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Playoff Preview: Five key questions in Toronto Raptors vs. Cleveland Cavaliers

Cleveland Cavaliers v Toronto Raptors

TORONTO, ON - FEBRUARY 26: LeBron James #23 of the Cleveland Cavaliers is heavily covered by the Toronto Raptors during an NBA game at the Air Canada Centre on February 26, 2016 in Toronto, Ontario, Canada. The Raptors defeated the Cavaliers 99-97. NOTE TO USER: user expressly acknowleges and agrees by downloading and/or using this Photograph, user is consenting to the terms and conditions of the Getty Images License Agreement. (Photoby Claus Andersen/Getty Images)

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The less-anticipated Conference Finals starts tonight in Cleveland. Can Toronto even make it interesting? Here are five questions they will need to answer.

1) Can Cleveland keep raining threes? The numbers are astounding (I would dare say Warriors-like if you ignore the fourth quarter of Monday’s game): Cleveland has taken 42.8 percent of its shots from three-point range this season and is shooting 46.2 percent on those. Both of those lead the NBA. For comparison, the Cavs took 35.2 percent from three in the regular season and shot 36.2 percent on them. Certainly part of that has been defenses that have done a poor job chasing the Cavaliers off the arc, but they are moving the ball and when they need to hitting contested shots. The only question is can they keep it up. The Raptors were a below average team at defending the three (teams shot an average amount of them but hit a high percentage), and the Cavaliers took advantage to shoot 50 percent from three against the Raptors in the regular season. Meaning look for it to keep raining threes in Cleveland, which is bad news for the Cavaliers.

2) Kyle Lowry and DeMar DeRozan will try to drive, but can they finish? At the end of the last series against Miami, the All-Star Kyle Lowry started to return — the high energy player who can attack off the dribble, hit threes, and keeps moving off the ball. That’s also the Kyle Lowry who averaged 31 points a game against the Cavaliers this past season (more than he averaged against any other team. The Raptors are going to need peak Lowry all series long to have a chance. Beyond that, DeRozan has struggled to finish drives in the playoffs (at least until Hassan Whiteside went out last series). He has to get into the paint, get buckets and draw fouls, and do so relatively efficiently. Overall these playoffs DeRozan and Lowry combined are shooting just 33 percent on drives to the basket; that will not cut it now.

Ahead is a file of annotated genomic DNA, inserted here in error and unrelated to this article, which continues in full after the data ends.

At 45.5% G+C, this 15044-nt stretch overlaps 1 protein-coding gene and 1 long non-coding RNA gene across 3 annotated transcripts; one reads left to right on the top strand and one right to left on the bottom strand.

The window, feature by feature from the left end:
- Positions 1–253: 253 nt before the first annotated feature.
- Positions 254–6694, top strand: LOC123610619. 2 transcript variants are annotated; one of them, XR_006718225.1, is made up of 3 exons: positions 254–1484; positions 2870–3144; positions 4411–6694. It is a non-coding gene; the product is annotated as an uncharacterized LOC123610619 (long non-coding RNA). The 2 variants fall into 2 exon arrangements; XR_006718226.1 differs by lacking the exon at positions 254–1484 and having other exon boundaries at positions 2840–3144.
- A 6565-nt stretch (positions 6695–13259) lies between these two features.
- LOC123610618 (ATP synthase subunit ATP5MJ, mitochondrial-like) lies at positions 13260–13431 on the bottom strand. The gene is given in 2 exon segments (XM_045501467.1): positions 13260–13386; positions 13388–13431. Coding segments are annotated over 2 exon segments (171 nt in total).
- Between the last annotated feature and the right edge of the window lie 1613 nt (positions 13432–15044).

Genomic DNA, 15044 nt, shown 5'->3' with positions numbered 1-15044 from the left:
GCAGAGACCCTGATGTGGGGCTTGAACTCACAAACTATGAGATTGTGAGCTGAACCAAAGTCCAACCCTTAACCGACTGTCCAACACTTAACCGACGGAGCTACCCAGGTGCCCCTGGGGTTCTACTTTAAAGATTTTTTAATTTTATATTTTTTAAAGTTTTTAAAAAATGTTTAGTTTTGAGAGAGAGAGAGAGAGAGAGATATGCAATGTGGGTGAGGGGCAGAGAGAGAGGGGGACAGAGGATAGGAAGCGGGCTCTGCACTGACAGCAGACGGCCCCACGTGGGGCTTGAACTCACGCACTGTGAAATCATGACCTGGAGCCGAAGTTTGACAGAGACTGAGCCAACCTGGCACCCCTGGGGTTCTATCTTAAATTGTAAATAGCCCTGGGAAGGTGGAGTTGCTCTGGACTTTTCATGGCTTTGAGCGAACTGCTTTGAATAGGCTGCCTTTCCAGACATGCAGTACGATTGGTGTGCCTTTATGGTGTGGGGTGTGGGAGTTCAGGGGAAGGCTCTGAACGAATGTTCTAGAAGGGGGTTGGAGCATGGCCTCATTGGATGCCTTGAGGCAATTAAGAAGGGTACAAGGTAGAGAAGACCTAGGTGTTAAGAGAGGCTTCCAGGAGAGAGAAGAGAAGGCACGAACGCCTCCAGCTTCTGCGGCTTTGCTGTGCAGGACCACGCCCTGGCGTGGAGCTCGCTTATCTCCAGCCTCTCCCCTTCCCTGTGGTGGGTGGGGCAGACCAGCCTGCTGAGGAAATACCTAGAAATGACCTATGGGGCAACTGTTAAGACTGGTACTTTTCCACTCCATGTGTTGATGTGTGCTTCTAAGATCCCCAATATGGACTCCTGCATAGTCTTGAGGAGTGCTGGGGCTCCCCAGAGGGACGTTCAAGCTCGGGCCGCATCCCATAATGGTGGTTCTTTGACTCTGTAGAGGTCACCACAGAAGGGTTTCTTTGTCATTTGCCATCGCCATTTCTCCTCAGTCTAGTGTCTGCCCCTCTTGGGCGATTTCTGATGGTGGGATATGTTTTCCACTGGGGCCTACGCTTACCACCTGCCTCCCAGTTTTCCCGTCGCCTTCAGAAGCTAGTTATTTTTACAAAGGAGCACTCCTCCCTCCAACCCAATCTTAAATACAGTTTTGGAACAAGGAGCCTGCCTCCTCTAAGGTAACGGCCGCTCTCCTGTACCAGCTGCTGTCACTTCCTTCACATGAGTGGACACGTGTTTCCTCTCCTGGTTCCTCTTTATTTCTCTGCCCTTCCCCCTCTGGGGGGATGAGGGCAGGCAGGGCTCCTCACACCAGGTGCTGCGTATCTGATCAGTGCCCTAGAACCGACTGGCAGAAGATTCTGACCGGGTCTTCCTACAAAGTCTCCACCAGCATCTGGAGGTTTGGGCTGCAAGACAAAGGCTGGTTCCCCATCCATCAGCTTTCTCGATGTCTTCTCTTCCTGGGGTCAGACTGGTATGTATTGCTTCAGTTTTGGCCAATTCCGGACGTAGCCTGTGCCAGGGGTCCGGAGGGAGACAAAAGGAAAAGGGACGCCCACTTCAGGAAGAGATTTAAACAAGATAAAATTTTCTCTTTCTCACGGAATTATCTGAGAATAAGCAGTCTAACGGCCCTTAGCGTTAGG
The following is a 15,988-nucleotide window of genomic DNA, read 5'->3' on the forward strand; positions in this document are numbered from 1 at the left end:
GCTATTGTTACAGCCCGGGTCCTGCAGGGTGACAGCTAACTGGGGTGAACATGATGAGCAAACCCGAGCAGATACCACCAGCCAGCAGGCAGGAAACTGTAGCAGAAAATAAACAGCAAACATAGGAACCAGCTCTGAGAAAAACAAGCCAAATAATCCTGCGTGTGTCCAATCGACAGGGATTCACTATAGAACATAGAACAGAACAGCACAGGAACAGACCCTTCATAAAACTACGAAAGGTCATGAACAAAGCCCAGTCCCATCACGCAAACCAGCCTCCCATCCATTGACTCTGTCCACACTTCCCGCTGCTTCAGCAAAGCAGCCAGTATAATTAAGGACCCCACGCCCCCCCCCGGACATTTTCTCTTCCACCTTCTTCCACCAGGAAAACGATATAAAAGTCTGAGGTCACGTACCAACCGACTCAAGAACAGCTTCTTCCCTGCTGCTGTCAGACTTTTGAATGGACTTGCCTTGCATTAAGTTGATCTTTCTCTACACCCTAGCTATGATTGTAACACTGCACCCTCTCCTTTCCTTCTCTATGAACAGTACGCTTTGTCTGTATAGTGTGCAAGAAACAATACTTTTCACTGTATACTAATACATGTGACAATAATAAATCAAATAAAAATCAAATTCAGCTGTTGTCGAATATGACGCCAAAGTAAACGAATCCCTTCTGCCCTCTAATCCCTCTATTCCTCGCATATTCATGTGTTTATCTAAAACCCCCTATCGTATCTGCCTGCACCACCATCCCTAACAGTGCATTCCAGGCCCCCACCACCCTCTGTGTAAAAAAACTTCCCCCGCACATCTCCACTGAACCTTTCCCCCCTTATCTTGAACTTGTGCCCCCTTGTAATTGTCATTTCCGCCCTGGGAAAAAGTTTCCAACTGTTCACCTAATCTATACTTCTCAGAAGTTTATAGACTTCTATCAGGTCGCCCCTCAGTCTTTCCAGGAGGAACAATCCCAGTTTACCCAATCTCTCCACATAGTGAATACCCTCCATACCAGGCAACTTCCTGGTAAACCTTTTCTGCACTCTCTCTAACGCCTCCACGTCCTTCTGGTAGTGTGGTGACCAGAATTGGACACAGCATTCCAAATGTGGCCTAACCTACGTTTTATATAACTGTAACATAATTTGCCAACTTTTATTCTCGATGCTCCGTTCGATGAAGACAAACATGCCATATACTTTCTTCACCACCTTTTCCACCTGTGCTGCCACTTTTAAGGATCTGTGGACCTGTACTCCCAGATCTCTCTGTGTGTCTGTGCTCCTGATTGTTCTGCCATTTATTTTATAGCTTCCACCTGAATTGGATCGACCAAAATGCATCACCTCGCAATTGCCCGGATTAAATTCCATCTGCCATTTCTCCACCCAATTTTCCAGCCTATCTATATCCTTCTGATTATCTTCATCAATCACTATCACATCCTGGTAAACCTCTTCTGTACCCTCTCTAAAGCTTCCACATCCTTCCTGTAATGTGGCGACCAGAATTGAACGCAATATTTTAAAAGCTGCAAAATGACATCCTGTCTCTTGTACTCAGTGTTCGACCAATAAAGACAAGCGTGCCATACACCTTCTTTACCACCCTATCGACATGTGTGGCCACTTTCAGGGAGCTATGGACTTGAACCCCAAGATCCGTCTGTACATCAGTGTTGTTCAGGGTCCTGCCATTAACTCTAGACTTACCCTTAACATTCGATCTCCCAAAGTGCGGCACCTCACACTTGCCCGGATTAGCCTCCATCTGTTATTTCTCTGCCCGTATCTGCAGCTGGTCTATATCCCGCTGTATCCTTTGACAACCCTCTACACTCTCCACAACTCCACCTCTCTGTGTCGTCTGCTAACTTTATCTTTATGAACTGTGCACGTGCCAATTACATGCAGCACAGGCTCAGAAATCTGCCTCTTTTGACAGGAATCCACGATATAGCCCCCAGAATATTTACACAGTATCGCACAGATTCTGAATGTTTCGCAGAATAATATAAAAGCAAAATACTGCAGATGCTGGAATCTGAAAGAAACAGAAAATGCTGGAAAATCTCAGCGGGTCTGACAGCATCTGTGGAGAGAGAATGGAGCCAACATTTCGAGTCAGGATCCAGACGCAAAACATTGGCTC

Toronto relies on these two guards to create almost all of their offense. Expect the Cavaliers to go under picks and try to turn them into jump shooters — even if Lowry hits some threes Cleveland can live with those results over the course of a series more than those two getting into the paint.

3) Can DeMarre Carroll make LeBron James work hard for his buckets? This is why the Raptors went out and got Carroll in the off-season — to contain guys like LeBron James on a big stage. Nobody stops LeBron, Carroll will need help (as will Patrick Patterson, who also will draw some time on LeBron), but the idea is not to let him score and facilitate at will. Kyrie Irving and Kevin Love can make plays, but LeBron remains the head of the snake and the Raptors need to, if not cut it off, at least neutralize it.

Carroll looked better in Game 7 against Miami than he has all playoffs. That’s a positive sign for Raptors fans. But LeBron is a test of another level.

4) When does Jonas Valanciunas return? Can he punish the Cavaliers inside when he does? Cleveland has a lot of advantages this series, in terms of playmakers and skill. Try to find where Toronto has an advantage and thoughts turn to Valanciunas — he is a load inside and scores efficiently. Well, at least when Lowry and DeRozan bother to throw him the ball. Tristan Thompson is a good defender, but Valanciunas would punish him with buckets. Another advantage to his return is his size and scoring inside makes it hard for the Cavaliers to play their small/shooting lineups with Kevin Love and Channing Frye up front. But without him, it’s Bismack Biyombo and he can’t punish them inside make the Cavs pay.

Valanciunas is out for Game 1 and according to coach Dwane Casey likely will miss Game 2 as well due to a sprained ankle suffered against the Heat. The sooner he returns the better for the Raptors, they need him.

5) Outside of the two guards, who will step up for Toronto? Cleveland has its big three in LeBron, Irving, and Love, but throughout the playoffs they have gotten production from J.R. Smith, Tristan Thompson, Frye, Matthew Dellavedova and on down the line. This is a deep team that is comfortable playing together.

Beyond DeRozan and Lowry, who steps up for Toronto? Valanciunas when he gets back, but the series may be lost by then. Carroll, Cory Joseph, Patterson, even Terrence Ross will have to contribute a lot more to make up for the depth advantage Cleveland has.

Prediction: Cavaliers in 5. This could be another sweep, although I expect one insane Lowry game in Toronto to get the Raps a win. Toronto has had the greatest season in franchise history, their rabid should celebrate that. Savor being here. But this is where it ends.